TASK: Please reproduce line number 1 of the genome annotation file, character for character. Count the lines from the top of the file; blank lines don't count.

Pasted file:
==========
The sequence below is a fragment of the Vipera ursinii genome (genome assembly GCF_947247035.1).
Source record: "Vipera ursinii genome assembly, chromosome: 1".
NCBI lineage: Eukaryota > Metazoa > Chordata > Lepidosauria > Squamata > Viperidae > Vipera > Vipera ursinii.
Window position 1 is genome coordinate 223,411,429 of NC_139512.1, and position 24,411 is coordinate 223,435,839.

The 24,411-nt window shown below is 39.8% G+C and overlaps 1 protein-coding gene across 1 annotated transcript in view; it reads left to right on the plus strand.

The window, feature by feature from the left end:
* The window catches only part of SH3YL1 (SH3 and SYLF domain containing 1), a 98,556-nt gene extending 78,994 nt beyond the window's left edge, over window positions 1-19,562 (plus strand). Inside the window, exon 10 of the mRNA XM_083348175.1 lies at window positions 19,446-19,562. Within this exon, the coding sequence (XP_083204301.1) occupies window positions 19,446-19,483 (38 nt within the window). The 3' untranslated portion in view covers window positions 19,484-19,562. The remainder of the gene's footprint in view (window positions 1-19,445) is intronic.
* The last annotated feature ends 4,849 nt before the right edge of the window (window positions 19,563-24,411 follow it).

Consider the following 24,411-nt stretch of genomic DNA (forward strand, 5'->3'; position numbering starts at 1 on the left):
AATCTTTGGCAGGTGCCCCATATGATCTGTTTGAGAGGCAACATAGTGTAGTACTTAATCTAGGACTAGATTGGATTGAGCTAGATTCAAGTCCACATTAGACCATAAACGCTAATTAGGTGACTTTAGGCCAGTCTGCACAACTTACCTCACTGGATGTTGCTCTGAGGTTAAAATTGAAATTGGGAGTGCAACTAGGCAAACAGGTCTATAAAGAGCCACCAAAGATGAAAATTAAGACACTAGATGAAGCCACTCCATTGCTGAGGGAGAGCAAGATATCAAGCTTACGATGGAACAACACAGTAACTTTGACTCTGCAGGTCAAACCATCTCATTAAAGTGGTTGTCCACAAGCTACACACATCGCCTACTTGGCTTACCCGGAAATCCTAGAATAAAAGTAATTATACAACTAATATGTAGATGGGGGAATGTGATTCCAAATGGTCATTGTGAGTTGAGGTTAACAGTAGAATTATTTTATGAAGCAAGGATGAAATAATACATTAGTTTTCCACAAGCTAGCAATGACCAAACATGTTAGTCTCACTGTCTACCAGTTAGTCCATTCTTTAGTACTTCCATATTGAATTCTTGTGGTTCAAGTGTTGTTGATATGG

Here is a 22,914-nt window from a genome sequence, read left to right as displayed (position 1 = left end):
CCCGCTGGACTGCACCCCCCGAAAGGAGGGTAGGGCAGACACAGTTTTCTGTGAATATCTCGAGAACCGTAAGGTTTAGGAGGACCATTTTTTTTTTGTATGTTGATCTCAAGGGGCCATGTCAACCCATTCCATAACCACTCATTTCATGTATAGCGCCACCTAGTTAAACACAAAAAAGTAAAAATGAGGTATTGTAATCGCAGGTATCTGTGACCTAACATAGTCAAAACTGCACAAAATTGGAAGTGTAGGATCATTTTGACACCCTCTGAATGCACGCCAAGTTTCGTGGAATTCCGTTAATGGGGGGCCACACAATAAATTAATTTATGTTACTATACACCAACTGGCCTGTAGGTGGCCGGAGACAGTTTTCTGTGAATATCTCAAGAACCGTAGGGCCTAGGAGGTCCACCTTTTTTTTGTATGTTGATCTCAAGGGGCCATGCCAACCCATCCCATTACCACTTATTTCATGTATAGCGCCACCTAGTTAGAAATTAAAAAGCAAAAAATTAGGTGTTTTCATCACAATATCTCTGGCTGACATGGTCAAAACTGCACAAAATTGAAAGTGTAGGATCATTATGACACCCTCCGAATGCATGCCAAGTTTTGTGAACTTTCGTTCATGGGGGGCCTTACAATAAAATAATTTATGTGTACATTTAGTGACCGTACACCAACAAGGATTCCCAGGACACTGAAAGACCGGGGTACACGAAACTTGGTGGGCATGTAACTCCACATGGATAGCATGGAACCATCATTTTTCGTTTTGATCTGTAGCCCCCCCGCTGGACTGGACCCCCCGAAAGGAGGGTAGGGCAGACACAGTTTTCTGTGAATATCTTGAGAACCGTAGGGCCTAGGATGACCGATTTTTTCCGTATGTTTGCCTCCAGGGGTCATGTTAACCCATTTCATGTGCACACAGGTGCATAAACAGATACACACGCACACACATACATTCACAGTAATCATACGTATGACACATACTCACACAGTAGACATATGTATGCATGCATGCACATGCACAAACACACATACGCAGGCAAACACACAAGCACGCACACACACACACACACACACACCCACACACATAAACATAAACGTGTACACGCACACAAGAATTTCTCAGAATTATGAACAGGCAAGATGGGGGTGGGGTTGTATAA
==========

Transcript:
The sequence below is a fragment of the Vipera ursinii genome (genome assembly GCF_947247035.1).